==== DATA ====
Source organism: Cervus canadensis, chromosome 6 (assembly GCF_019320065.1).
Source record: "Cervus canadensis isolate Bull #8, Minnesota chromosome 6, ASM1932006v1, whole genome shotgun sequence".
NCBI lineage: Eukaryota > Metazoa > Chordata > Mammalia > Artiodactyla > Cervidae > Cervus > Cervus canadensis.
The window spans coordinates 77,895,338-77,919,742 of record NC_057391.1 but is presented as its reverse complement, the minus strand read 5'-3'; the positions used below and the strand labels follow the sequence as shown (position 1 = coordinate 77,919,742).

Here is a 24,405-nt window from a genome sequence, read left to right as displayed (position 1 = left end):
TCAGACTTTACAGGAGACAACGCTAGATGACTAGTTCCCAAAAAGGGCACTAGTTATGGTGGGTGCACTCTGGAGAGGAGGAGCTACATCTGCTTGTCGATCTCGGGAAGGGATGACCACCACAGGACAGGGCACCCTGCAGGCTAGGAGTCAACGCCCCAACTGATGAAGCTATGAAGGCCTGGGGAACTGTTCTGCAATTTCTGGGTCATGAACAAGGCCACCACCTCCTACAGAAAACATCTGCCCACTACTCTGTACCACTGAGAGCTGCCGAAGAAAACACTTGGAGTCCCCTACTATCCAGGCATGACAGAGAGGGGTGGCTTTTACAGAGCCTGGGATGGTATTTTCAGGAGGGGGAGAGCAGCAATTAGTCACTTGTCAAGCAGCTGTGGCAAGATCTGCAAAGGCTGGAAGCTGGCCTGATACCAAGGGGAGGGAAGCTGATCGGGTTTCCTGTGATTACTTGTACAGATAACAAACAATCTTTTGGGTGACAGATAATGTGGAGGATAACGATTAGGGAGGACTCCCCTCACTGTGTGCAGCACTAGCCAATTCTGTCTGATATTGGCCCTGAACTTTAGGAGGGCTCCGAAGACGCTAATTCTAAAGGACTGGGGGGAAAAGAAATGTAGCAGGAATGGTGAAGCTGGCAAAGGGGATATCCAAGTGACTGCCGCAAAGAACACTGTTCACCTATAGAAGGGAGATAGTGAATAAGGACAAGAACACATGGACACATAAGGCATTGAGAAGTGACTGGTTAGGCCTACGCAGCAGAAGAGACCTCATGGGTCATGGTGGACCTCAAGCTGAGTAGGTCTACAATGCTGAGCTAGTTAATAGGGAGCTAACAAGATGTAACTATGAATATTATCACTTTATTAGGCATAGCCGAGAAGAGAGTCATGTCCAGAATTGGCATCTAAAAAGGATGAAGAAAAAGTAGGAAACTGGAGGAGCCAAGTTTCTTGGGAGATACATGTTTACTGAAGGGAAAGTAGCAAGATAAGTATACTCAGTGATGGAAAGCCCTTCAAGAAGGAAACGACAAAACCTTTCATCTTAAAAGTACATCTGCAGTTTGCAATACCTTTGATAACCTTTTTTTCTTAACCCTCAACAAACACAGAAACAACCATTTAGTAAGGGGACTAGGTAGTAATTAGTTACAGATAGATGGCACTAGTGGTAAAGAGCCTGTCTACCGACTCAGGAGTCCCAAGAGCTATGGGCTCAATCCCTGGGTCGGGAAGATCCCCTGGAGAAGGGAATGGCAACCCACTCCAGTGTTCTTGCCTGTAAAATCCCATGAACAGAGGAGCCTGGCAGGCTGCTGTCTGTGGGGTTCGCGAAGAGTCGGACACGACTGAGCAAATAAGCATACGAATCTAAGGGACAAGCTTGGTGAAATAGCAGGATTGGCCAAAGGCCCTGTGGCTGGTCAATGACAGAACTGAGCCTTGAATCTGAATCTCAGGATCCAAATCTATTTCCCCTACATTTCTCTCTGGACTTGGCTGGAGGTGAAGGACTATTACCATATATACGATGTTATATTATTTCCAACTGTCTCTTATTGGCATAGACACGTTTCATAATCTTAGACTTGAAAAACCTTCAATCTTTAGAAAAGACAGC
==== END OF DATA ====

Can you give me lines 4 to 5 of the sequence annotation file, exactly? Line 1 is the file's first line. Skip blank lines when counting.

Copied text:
The window spans coordinates 77,895,338-77,919,742 of record NC_057391.1 but is presented as its reverse complement, the minus strand read 5'-3'; the positions used below and the strand labels follow the sequence as shown (position 1 = coordinate 77,919,742).

Here is a 24,405-nt window from a genome sequence, read left to right as displayed (position 1 = left end):